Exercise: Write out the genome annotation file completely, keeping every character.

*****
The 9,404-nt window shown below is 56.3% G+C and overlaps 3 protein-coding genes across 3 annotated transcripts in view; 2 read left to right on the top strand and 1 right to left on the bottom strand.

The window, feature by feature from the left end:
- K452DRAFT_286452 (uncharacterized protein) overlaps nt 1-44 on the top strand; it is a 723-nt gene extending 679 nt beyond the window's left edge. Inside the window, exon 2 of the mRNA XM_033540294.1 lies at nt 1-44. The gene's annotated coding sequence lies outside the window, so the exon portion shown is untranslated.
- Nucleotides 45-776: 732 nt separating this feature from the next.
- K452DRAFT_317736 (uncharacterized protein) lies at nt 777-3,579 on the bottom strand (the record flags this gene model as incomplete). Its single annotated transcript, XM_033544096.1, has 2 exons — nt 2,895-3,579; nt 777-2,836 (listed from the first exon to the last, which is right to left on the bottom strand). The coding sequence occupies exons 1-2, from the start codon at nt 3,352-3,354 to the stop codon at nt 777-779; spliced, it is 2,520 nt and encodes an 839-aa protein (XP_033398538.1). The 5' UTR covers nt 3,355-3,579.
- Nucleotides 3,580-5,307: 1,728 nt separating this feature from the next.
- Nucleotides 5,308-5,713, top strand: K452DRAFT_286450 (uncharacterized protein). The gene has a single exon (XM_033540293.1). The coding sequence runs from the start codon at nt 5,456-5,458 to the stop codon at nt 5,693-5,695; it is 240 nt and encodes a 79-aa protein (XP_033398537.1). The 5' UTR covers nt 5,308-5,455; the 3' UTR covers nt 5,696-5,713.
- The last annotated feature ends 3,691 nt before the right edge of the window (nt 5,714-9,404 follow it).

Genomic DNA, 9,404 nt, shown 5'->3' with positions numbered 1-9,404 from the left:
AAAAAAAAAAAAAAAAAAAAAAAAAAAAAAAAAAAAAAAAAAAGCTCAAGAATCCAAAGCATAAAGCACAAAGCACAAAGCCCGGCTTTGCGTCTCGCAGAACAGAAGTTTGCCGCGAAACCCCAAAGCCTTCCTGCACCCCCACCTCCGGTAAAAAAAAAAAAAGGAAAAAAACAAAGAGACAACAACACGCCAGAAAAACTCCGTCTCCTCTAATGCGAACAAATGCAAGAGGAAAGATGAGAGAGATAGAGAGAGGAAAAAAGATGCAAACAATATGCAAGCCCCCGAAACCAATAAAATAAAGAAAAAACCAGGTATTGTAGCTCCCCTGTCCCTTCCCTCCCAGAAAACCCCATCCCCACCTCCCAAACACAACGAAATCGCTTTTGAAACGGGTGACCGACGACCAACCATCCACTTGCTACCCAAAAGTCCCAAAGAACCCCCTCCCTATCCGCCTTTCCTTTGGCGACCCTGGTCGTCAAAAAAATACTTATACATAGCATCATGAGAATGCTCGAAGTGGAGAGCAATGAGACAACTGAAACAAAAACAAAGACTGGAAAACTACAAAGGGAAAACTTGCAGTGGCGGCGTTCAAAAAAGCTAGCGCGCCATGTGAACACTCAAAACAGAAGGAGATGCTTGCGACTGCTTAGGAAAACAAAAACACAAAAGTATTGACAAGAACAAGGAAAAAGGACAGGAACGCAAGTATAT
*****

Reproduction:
The 9,404-nt window shown below is 56.3% G+C and overlaps 3 protein-coding genes across 3 annotated transcripts in view; 2 read left to right on the top strand and 1 right to left on the bottom strand.

The window, feature by feature from the left end:
- K452DRAFT_286452 (uncharacterized protein) overlaps nt 1-44 on the top strand; it is a 723-nt gene extending 679 nt beyond the window's left edge. Inside the window, exon 2 of the mRNA XM_033540294.1 lies at nt 1-44. The gene's annotated coding sequence lies outside the window, so the exon portion shown is untranslated.
- Nucleotides 45-776: 732 nt separating this feature from the next.
- K452DRAFT_317736 (uncharacterized protein) lies at nt 777-3,579 on the bottom strand (the record flags this gene model as incomplete). Its single annotated transcript, XM_033544096.1, has 2 exons — nt 2,895-3,579; nt 777-2,836 (listed from the first exon to the last, which is right to left on the bottom strand). The coding sequence occupies exons 1-2, from the start codon at nt 3,352-3,354 to the stop codon at nt 777-779; spliced, it is 2,520 nt and encodes an 839-aa protein (XP_033398538.1). The 5' UTR covers nt 3,355-3,579.
- Nucleotides 3,580-5,307: 1,728 nt separating this feature from the next.
- Nucleotides 5,308-5,713, top strand: K452DRAFT_286450 (uncharacterized protein). The gene has a single exon (XM_033540293.1). The coding sequence runs from the start codon at nt 5,456-5,458 to the stop codon at nt 5,693-5,695; it is 240 nt and encodes a 79-aa protein (XP_033398537.1). The 5' UTR covers nt 5,308-5,455; the 3' UTR covers nt 5,696-5,713.
- The last annotated feature ends 3,691 nt before the right edge of the window (nt 5,714-9,404 follow it).

Genomic DNA, 9,404 nt, shown 5'->3' with positions numbered 1-9,404 from the left:
AAAAAAAAAAAAAAAAAAAAAAAAAAAAAAAAAAAAAAAAAAAGCTCAAGAATCCAAAGCATAAAGCACAAAGCACAAAGCCCGGCTTTGCGTCTCGCAGAACAGAAGTTTGCCGCGAAACCCCAAAGCCTTCCTGCACCCCCACCTCCGGTAAAAAAAAAAAAAGGAAAAAAACAAAGAGACAACAACACGCCAGAAAAACTCCGTCTCCTCTAATGCGAACAAATGCAAGAGGAAAGATGAGAGAGATAGAGAGAGGAAAAAAGATGCAAACAATATGCAAGCCCCCGAAACCAATAAAATAAAGAAAAAACCAGGTATTGTAGCTCCCCTGTCCCTTCCCTCCCAGAAAACCCCATCCCCACCTCCCAAACACAACGAAATCGCTTTTGAAACGGGTGACCGACGACCAACCATCCACTTGCTACCCAAAAGTCCCAAAGAACCCCCTCCCTATCCGCCTTTCCTTTGGCGACCCTGGTCGTCAAAAAAATACTTATACATAGCATCATGAGAATGCTCGAAGTGGAGAGCAATGAGACAACTGAAACAAAAACAAAGACTGGAAAACTACAAAGGGAAAACTTGCAGTGGCGGCGTTCAAAAAAGCTAGCGCGCCATGTGAACACTCAAAACAGAAGGAGATGCTTGCGACTGCTTAGGAAAACAAAAACACAAAAGTATTGACAAGAACAAGGAAAAAGGACAGGAACGCAAGTATAT